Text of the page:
Toonces im offering to pay monthly for you to be able to hire some new help for your game..Content developers and gui devs. I have $ i work 40+ hours a week for it and i spend probly like 10 hours a week on sge if not more...id like to give you some help aside from the tokens..steady income so u can put more $ into the game. If you do not put $ into the game then the deal is off...whos with me.. were talking like $10 a month btw..and i dont suggest it be called donations u need to offer us something in-game..possibly more starting cash on rebangs..or fuel...etc.
20 ppl paying $10= $200 + token sales a month.do you want this?
A graphic update is of course necessary and is one of the highest priority items on my to do list. Like people have said I am busy and it takes time. The image breakdown is referring to is an improved HUD graphic that some german dude submitted like 3 years ago then disappeared. It was a good submission and I have my artist working on replicating it but it takes both code on my part and art on her part, so it won't be in til the end of September probably.
The design on that is really sharp. Good work German dude from 3 years ago.
I had an idea for subscription about 3-4 years ago. That was passed around 10-15 dollars a month. Which included 1% less pollution and an extra 5-10 wisdom.
Pretty good idea. Provides finance and cheap bastards like me can corp up with one of these guys and have him drop the domes.
Luna wrote:The $10 fee "donation" is roughly two lattes at Starbucks. I would gladly pay to improve the game, but it would also need a perk for the players. Fuel would be the obvious choice.
Mnn. . . and this is why I don't shop at Starbucks. . .
duece wrote: JuliusCaesar wrote:
avitohol wrote:All i can say is - Learning Curve.
A comprehensive tutorial would solve that issue. Not some bs "teachers", not player-made learning videos, a legit, must-watch-before-character-creation tutorial was needed.
It would help but it wouldn't solve it. You can't take for granted that people will just want to spend a lot of time reading guides to learn how to play a game. The challenge is actually enticing them to play, and a game with a smaller learning curve is more likely to lure them into spending a day on it.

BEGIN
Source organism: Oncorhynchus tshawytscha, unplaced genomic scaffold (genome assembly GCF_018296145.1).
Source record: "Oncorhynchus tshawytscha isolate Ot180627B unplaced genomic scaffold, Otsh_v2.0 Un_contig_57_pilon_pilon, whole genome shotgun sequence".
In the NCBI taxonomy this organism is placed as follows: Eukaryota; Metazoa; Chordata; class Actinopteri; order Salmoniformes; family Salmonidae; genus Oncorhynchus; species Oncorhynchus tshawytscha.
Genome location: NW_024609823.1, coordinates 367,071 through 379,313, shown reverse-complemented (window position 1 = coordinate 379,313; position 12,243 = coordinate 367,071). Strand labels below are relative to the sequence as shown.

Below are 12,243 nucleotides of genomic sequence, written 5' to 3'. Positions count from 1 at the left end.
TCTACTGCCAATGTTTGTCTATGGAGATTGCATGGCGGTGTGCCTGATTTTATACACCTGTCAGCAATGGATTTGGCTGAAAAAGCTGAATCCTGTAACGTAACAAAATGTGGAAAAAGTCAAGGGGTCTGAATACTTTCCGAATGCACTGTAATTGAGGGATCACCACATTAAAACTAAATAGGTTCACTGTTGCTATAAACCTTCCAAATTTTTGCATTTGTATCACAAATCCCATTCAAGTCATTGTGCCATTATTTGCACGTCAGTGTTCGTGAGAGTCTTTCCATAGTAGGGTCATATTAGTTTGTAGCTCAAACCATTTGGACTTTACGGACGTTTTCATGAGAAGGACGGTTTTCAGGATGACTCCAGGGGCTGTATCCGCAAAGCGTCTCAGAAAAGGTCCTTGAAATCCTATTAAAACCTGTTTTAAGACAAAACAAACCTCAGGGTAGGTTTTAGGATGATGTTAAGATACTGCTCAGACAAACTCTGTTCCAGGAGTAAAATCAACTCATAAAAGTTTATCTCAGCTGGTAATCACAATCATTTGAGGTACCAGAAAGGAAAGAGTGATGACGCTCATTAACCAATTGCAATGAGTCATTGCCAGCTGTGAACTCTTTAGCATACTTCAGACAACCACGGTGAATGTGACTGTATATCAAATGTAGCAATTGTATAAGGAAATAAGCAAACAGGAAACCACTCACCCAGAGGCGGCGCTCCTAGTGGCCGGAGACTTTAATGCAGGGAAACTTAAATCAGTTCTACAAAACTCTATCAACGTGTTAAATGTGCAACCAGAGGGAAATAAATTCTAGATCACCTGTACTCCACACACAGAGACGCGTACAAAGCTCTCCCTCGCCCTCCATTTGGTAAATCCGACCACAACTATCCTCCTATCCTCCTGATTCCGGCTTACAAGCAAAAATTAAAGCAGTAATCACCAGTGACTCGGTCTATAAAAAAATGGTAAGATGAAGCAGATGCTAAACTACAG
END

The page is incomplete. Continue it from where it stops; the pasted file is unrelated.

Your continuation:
Problem with SGE is that it's exciting for a while, but if you let people get too powerful, they get bored, the game gets stratified, and the new player influx dries up.
If you put measures in the game to prevent the same, the established community get enraged and tied down in tedium, which is equally deal-breaking.
What's missing here is a balanced, sustainable late-game and the problem seems to be a battle between an unstoppable force and unmovable object. All players (I repeat, all
players) want to be constantly expanding their power
, and yet Toonces only has enough income to provide a set "area" to expand. Some players have understood this trend. In Mor Giliath, we understood that if we dominated the server politically and logistically, the server would die, so we held back, let most of our territories die, and did our best to allow political autonomy for large sections of the server.
However, without conscious restraint of established powers, the game runs out of space for the expansion of power, which is the driving force for people to play. What's needed is a new framework which allows for the unlimited expansion of power, or at least an illusion of it. Duece had an idea for late-game economy, where established corps could buy certain items for massive
amounts of credits. I think this idea is sound.
Another good idea would be to incentivize
attacking dominant corporations by substantially increasing cash rewards for attacks upon larger corps. Another healthy entropy that could be established would perhaps be the introduction of a full-on "looting" function which would kill the dome entirely for a much greater cash reward.
-You could limit the size of empires mechanically (Toonces tried to do this when he implemented pollution and 25k), by adding extra workload or needs of micromanagement, but this seems to drag the game down with tedium.
-I've beaten the idea of "homeworlds" to death as a means of limiting empire size by making it more and more difficult to control morale and to defend colonies as you expanded to the fringes, but this was met with resistance from people who wanted to own entire servers, who, in my opinion, are the very same kind of power-monger morons who ruined the game to begin with.
The trick is we only have a finite number of planets, but people want larger and larger empires. What happens when there's nowhere left to expand? What gameplay is left for the dominant type-A marauder then? There is no compelling incentive to continue playing, and therein lies the problem.